• Utilising our large world map, presented at eye level for Theo, to visualise and discuss topics such as habitats, climates, geography etc.

 

  • Model a positive and care-taking relationship with the planet by:
    • Practising recycling, composting, and litter-picking.
    • Finding joy in nature.
    • Discussing conservation, threats to species and how we can help.
    • Discouraging wastefulness with regards to food, water and electricity.
    • Making positive choices with regards to fuel use, sustainable product use, meat consumption and waste reduction.

 

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Engineering, Design and Technology

 

  • Support his interest in vehicles and mechanics by:
    • Making toys and books available that allow him to explore this (Tegu magnetic blocks, road networks and toy vehicles, wooden nuts and bolts, Usborne ‘Look Inside Cars/Trains/Things That Go’).
    • Visiting the car garage and enabling him to observe mechanics at work.
    • Visiting the library’s ‘Imagination Station’ Lego and Duplo area.
    • Attending relevant museums and exhibitions.
    • Allowing him to help fix our bikes, pump up tyres, fill the car with petrol, clean the car etc.

 

  • Provide opportunities for construction, woodwork and sculpture by:
    • Making toys and books available that allow him to explore this (Haba shape and tack board, building blocks, wooden nuts and bolts).
    • Making modelling clay and play dough regularly available. This will also benefit his muscle tone development required to correctly hold and manipulate a pen or pencil.
    • Using real tools at home to make home improvements and fix broken items.
    • Assembling furniture.
    • Providing opportunities for large scale construction with soft play equipment or sofa cushions.
    • Visiting the library’s ‘Imagination Station’ Lego and Duplo area.
    • Attending relevant museums and exhibitions.

 

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Art and Drama

 

  • Appreciation of the arts. 
    • Visit art galleries.
    • Attend theatre productions (these might be musicals, dance, acrobatics, stage drama, pantomime or street theatre). Theo’s first theatre production was ‘Aladdin’ on Broadway when he was 19 months. He loved it! He sat glued to the stage, dancing and clapping his way through the entire performance. In the last year, we have taken him to see Dr. Seuss’s ‘The Cat in the Hat’ and a local theatre group production of ‘Goldilocks and the Three Bears’. Over the next three weeks, Christchurch is hosting the World Buskers Festival. We attended today and caught several wonderful shows. Theo then spent the rest of the afternoon climbing, jumping and hanging upside down from whatever apparatus he could find; the trapeze artists were clearly a favourite!
    • Introduce famous artworks and provide opportunities to copy and comment on them. This will enable regular discussions on shape, form, angles and the whole vs details, which will pave the way for the development of visuospacial skills and the ability to reproduce what he sees. 

 

  • Opportunities for artistic and dramatic self-expression.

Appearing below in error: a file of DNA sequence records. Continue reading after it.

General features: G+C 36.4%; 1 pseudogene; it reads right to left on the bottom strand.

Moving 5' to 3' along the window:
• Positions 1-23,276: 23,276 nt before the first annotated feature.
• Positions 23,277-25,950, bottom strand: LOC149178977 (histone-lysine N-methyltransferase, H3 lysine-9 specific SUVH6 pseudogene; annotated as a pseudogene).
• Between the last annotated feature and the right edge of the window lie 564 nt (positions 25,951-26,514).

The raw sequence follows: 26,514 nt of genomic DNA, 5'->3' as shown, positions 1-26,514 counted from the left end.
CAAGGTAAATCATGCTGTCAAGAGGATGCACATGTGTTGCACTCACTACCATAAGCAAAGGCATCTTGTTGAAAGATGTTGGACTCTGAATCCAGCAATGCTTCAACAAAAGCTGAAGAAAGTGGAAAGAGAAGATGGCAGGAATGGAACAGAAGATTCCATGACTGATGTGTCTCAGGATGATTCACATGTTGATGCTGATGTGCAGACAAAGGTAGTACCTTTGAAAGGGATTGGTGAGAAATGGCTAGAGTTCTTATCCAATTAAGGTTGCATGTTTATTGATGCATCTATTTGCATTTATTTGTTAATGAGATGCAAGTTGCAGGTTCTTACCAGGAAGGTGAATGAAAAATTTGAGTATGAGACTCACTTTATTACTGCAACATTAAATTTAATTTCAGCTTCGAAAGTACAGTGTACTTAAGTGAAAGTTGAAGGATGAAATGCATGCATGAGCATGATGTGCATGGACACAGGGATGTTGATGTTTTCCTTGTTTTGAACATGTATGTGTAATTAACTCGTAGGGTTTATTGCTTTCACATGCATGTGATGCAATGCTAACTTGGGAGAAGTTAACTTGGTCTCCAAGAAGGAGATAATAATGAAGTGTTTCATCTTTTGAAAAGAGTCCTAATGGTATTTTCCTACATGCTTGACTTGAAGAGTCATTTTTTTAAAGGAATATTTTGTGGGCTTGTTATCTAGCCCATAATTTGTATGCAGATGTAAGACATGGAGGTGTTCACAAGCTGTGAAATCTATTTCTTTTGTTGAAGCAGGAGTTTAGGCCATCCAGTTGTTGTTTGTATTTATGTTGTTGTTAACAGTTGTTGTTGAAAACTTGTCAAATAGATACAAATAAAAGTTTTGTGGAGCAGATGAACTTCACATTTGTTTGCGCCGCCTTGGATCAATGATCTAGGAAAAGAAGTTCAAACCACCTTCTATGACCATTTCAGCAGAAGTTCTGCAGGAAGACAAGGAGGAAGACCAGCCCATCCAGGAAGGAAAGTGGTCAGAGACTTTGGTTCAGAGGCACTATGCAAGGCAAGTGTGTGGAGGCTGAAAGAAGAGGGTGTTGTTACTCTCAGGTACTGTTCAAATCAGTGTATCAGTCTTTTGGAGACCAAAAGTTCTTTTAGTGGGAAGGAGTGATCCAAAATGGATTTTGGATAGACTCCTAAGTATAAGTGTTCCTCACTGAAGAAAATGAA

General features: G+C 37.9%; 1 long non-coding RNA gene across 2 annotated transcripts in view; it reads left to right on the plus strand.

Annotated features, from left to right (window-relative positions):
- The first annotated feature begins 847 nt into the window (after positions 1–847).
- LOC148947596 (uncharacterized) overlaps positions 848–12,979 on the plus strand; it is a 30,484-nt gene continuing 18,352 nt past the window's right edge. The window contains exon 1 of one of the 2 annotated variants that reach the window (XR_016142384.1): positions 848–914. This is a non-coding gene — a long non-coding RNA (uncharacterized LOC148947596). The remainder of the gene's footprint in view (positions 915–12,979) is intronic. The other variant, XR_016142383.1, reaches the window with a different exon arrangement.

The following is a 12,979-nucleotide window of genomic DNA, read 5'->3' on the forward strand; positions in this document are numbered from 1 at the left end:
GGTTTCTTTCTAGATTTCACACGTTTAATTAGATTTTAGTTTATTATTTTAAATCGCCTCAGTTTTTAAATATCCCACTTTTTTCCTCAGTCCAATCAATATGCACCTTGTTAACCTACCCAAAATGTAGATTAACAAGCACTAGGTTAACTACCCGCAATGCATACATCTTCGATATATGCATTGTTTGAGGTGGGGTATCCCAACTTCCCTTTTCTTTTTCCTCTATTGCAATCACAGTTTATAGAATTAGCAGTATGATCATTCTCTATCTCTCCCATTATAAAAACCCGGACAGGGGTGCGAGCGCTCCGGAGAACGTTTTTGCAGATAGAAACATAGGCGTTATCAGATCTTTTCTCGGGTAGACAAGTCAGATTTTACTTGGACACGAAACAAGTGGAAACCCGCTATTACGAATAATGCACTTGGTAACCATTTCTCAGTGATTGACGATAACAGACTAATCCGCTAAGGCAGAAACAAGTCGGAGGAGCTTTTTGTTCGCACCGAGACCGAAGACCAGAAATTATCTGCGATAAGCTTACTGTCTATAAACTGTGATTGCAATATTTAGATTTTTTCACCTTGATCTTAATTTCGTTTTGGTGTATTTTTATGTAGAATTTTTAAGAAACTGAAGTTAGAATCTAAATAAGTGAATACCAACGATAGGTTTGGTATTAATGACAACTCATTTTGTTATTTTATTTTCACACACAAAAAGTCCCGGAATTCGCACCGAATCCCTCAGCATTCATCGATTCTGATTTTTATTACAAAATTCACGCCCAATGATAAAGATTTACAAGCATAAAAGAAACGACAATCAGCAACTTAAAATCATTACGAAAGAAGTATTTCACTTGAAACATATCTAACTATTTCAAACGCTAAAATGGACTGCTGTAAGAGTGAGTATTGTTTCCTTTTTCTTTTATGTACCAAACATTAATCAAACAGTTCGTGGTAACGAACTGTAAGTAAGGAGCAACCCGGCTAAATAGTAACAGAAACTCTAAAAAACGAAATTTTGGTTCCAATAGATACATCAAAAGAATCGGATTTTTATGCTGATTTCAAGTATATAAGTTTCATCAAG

• Provide opportunities for both guided and free-expression craft using a range of materials, mediums and equipment (paint, watercolour, pencils, crayons, collage). We display his work at home to promote a sense of accomplishment, pride and self-worth. 
    • Dress up, role playing and imaginative play. During play, Theo often assumes a particular role both with and without the use of props. He has access to some dressing up clothes at home (we avoid characters so these tend to be more open ended, but he can access set costumes at Playcentre* should he wish) and some role playing toys (he has a particular interest in doctors at the moment so we got him the Plan Toys doctor’s set for his birthday). If he doesn’t have the props he needs, he’ll make it out of paper, play dough or whatever open ended materials he has available to him at that time. He’ll also often narrate roles during his play without the use of props. 
    • Support photography. Theo has long shown an interest in my camera and has been able to use it on occassion (under careful supervision!). He was kindly bought a children’s camera for Christmas and has been loving snapping away at whatever catches his interest. I would like to support this by displaying a selection of his photographs and helping him to create scrapbooks of specific days out and events. 

 

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Sport and Movement

 

  • Support his love of gross motor activities.
    • Swimming lessons. Theo started swimming lessons at 5 weeks old. He has had breaks from formal lessons for both short- and long-term travel but we have enrolled in lessons whenever we have a home base. These have continually been a highlight of his week so we will continue them for as long as he enjoys them. We also swim regularly together to ensure that he is confident in the water, he has opportunities to practise his skills, and to have fun. 
    • Gymnastics. Our council runs drop-in gymnastics sessions every day. Theo loves attending so we go whenever our day allows and Theo says he wants to. He is currently working on perfecting his somersaults and completing the balance beams without the need for support. 

 

    • Mountain biking. We are very lucky to live right by a forest filled with mountain bike trails and jump/push tracks. Theo was given a balance bike for his 2nd birthday, after which he requested to go mountain biking most days. He has gradually built up his confidence and his strength to enable him to try bigger hills and more daring drops. He was given his first pedal bike with no stabilisers for his 3rd birthday so over the next year he will be given the opportunity to use whichever bike he chooses so he can continue to enjoy biking and gain the skills and confidence to use pedals.